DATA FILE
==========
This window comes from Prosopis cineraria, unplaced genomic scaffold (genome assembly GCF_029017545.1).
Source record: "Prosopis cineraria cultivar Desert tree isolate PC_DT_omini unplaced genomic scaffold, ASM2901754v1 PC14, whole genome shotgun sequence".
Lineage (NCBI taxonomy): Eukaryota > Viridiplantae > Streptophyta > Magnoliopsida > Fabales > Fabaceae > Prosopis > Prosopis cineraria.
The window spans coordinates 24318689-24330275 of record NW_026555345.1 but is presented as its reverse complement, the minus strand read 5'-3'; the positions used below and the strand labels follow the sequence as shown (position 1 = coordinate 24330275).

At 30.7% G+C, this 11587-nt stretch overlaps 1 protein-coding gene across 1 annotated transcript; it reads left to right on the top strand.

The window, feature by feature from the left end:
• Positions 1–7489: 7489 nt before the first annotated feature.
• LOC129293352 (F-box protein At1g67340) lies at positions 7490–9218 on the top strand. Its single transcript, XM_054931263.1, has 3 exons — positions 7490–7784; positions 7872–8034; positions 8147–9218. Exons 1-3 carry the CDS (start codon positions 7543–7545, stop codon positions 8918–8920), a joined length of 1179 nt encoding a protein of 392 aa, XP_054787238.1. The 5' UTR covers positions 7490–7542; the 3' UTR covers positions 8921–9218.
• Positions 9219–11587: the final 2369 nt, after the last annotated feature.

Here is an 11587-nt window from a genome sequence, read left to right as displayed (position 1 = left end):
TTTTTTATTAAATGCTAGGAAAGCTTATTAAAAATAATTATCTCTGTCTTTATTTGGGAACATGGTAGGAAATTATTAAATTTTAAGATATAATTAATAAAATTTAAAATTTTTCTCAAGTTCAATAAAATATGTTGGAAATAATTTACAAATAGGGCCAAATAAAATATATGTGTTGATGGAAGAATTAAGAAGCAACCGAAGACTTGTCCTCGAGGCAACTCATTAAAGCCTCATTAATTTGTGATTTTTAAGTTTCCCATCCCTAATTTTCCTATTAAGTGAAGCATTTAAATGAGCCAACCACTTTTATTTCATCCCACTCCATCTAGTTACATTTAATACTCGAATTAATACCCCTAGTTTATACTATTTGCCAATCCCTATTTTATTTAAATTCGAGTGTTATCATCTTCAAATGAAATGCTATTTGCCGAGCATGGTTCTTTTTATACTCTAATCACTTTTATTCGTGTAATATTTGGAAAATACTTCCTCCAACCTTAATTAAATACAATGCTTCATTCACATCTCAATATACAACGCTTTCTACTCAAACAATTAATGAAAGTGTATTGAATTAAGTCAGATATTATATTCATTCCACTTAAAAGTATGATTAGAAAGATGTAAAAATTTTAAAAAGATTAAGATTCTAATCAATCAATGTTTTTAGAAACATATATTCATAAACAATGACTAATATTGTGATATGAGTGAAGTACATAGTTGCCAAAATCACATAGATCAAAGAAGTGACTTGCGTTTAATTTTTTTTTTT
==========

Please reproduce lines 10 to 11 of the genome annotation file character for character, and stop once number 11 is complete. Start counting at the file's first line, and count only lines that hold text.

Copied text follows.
Here is an 11587-nt window from a genome sequence, read left to right as displayed (position 1 = left end):
TTTTTTATTAAATGCTAGGAAAGCTTATTAAAAATAATTATCTCTGTCTTTATTTGGGAACATGGTAGGAAATTATTAAATTTTAAGATATAATTAATAAAATTTAAAATTTTTCTCAAGTTCAATAAAATATGTTGGAAATAATTTACAAATAGGGCCAAATAAAATATATGTGTTGATGGAAGAATTAAGAAGCAACCGAAGACTTGTCCTCGAGGCAACTCATTAAAGCCTCATTAATTTGTGATTTTTAAGTTTCCCATCCCTAATTTTCCTATTAAGTGAAGCATTTAAATGAGCCAACCACTTTTATTTCATCCCACTCCATCTAGTTACATTTAATACTCGAATTAATACCCCTAGTTTATACTATTTGCCAATCCCTATTTTATTTAAATTCGAGTGTTATCATCTTCAAATGAAATGCTATTTGCCGAGCATGGTTCTTTTTATACTCTAATCACTTTTATTCGTGTAATATTTGGAAAATACTTCCTCCAACCTTAATTAAATACAATGCTTCATTCACATCTCAATATACAACGCTTTCTACTCAAACAATTAATGAAAGTGTATTGAATTAAGTCAGATATTATATTCATTCCACTTAAAAGTATGATTAGAAAGATGTAAAAATTTTAAAAAGATTAAGATTCTAATCAATCAATGTTTTTAGAAACATATATTCATAAACAATGACTAATATTGTGATATGAGTGAAGTACATAGTTGCCAAAATCACATAGATCAAAGAAGTGACTTGCGTTTAATTTTTTTTTTT